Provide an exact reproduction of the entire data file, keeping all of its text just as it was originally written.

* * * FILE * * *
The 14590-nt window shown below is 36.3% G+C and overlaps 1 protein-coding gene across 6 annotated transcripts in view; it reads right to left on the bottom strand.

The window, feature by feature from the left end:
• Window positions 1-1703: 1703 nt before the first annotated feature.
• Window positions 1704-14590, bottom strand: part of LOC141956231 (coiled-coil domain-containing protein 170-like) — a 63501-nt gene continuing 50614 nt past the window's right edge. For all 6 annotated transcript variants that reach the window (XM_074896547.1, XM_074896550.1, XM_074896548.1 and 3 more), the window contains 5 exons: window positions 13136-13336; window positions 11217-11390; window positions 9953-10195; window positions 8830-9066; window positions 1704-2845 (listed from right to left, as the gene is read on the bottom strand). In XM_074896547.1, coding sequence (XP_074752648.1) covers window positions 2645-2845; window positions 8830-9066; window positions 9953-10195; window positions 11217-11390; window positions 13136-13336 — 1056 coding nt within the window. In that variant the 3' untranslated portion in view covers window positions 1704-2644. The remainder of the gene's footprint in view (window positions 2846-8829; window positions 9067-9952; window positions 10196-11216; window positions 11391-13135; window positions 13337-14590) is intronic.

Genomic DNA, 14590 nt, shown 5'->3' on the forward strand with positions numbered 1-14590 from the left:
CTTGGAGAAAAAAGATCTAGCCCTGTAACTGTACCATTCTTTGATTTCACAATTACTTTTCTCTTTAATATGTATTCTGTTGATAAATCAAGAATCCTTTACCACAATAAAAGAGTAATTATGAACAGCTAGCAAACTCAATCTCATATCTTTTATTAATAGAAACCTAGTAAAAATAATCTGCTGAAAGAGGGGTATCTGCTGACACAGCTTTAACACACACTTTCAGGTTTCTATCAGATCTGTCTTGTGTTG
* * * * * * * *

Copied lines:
The 14590-nt window shown below is 36.3% G+C and overlaps 1 protein-coding gene across 6 annotated transcripts in view; it reads right to left on the bottom strand.

The window, feature by feature from the left end:
• Window positions 1-1703: 1703 nt before the first annotated feature.
• Window positions 1704-14590, bottom strand: part of LOC141956231 (coiled-coil domain-containing protein 170-like) — a 63501-nt gene continuing 50614 nt past the window's right edge. For all 6 annotated transcript variants that reach the window (XM_074896547.1, XM_074896550.1, XM_074896548.1 and 3 more), the window contains 5 exons: window positions 13136-13336; window positions 11217-11390; window positions 9953-10195; window positions 8830-9066; window positions 1704-2845 (listed from right to left, as the gene is read on the bottom strand). In XM_074896547.1, coding sequence (XP_074752648.1) covers window positions 2645-2845; window positions 8830-9066; window positions 9953-10195; window positions 11217-11390; window positions 13136-13336 — 1056 coding nt within the window. In that variant the 3' untranslated portion in view covers window positions 1704-2644. The remainder of the gene's footprint in view (window positions 2846-8829; window positions 9067-9952; window positions 10196-11216; window positions 11391-13135; window positions 13337-14590) is intronic.

Genomic DNA, 14590 nt, shown 5'->3' on the forward strand with positions numbered 1-14590 from the left:
CTTGGAGAAAAAAGATCTAGCCCTGTAACTGTACCATTCTTTGATTTCACAATTACTTTTCTCTTTAATATGTATTCTGTTGATAAATCAAGAATCCTTTACCACAATAAAAGAGTAATTATGAACAGCTAGCAAACTCAATCTCATATCTTTTATTAATAGAAACCTAGTAAAAATAATCTGCTGAAAGAGGGGTATCTGCTGACACAGCTTTAACACACACTTTCAGGTTTCTATCAGATCTGTCTTGTGTTG